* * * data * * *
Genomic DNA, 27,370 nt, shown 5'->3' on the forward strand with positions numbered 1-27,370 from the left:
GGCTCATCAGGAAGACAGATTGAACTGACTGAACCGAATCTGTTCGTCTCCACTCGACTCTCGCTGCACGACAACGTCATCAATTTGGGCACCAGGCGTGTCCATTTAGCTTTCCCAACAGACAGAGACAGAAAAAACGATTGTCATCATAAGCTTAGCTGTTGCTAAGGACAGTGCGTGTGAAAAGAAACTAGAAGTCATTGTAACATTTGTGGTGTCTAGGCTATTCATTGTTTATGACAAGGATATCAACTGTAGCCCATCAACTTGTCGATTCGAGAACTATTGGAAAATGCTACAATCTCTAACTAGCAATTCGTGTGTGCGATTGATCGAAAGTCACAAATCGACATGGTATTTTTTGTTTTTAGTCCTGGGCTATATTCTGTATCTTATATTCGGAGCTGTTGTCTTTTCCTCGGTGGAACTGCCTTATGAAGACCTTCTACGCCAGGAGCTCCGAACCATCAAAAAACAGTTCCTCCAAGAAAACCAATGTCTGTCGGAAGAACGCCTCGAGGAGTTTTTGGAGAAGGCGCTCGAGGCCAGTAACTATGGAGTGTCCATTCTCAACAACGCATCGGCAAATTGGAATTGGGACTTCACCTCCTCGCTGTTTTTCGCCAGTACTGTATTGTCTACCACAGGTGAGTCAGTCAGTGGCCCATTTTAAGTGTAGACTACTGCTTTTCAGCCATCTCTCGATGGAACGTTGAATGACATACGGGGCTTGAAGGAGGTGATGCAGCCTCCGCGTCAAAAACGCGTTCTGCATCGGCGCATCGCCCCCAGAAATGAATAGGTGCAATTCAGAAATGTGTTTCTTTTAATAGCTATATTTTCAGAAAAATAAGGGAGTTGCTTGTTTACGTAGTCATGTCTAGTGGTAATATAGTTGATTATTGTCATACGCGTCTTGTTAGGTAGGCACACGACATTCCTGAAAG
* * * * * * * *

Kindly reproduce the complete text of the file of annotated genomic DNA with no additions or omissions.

Genomic DNA, 27,370 nt, shown 5'->3' on the forward strand with positions numbered 1-27,370 from the left:
GGCTCATCAGGAAGACAGATTGAACTGACTGAACCGAATCTGTTCGTCTCCACTCGACTCTCGCTGCACGACAACGTCATCAATTTGGGCACCAGGCGTGTCCATTTAGCTTTCCCAACAGACAGAGACAGAAAAAACGATTGTCATCATAAGCTTAGCTGTTGCTAAGGACAGTGCGTGTGAAAAGAAACTAGAAGTCATTGTAACATTTGTGGTGTCTAGGCTATTCATTGTTTATGACAAGGATATCAACTGTAGCCCATCAACTTGTCGATTCGAGAACTATTGGAAAATGCTACAATCTCTAACTAGCAATTCGTGTGTGCGATTGATCGAAAGTCACAAATCGACATGGTATTTTTTGTTTTTAGTCCTGGGCTATATTCTGTATCTTATATTCGGAGCTGTTGTCTTTTCCTCGGTGGAACTGCCTTATGAAGACCTTCTACGCCAGGAGCTCCGAACCATCAAAAAACAGTTCCTCCAAGAAAACCAATGTCTGTCGGAAGAACGCCTCGAGGAGTTTTTGGAGAAGGCGCTCGAGGCCAGTAACTATGGAGTGTCCATTCTCAACAACGCATCGGCAAATTGGAATTGGGACTTCACCTCCTCGCTGTTTTTCGCCAGTACTGTATTGTCTACCACAGGTGAGTCAGTCAGTGGCCCATTTTAAGTGTAGACTACTGCTTTTCAGCCATCTCTCGATGGAACGTTGAATGACATACGGGGCTTGAAGGAGGTGATGCAGCCTCCGCGTCAAAAACGCGTTCTGCATCGGCGCATCGCCCCCAGAAATGAATAGGTGCAATTCAGAAATGTGTTTCTTTTAATAGCTATATTTTCAGAAAAATAAGGGAGTTGCTTGTTTACGTAGTCATGTCTAGTGGTAATATAGTTGATTATTGTCATACGCGTCTTGTTAGGTAGGCACACGACATTCCTGAAAG